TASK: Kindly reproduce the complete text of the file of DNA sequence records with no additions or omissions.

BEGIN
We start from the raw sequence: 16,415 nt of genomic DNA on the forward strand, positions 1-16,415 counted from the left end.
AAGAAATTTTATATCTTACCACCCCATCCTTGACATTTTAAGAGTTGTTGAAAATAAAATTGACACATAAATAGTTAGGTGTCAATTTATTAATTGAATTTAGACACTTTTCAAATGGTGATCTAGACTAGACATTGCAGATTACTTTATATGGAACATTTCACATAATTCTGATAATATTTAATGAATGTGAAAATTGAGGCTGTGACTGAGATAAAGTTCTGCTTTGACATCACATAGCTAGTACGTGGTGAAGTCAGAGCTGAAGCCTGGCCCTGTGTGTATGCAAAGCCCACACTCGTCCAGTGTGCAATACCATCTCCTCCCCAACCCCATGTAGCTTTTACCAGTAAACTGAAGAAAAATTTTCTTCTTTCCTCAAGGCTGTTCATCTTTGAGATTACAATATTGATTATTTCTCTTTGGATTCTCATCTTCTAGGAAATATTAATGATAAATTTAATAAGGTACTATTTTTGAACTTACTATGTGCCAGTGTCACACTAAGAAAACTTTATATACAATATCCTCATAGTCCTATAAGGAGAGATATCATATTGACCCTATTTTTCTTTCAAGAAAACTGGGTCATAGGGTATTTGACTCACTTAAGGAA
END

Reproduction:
We start from the raw sequence: 16,415 nt of genomic DNA on the forward strand, positions 1-16,415 counted from the left end.
AAGAAATTTTATATCTTACCACCCCATCCTTGACATTTTAAGAGTTGTTGAAAATAAAATTGACACATAAATAGTTAGGTGTCAATTTATTAATTGAATTTAGACACTTTTCAAATGGTGATCTAGACTAGACATTGCAGATTACTTTATATGGAACATTTCACATAATTCTGATAATATTTAATGAATGTGAAAATTGAGGCTGTGACTGAGATAAAGTTCTGCTTTGACATCACATAGCTAGTACGTGGTGAAGTCAGAGCTGAAGCCTGGCCCTGTGTGTATGCAAAGCCCACACTCGTCCAGTGTGCAATACCATCTCCTCCCCAACCCCATGTAGCTTTTACCAGTAAACTGAAGAAAAATTTTCTTCTTTCCTCAAGGCTGTTCATCTTTGAGATTACAATATTGATTATTTCTCTTTGGATTCTCATCTTCTAGGAAATATTAATGATAAATTTAATAAGGTACTATTTTTGAACTTACTATGTGCCAGTGTCACACTAAGAAAACTTTATATACAATATCCTCATAGTCCTATAAGGAGAGATATCATATTGACCCTATTTTTCTTTCAAGAAAACTGGGTCATAGGGTATTTGACTCACTTAAGGAA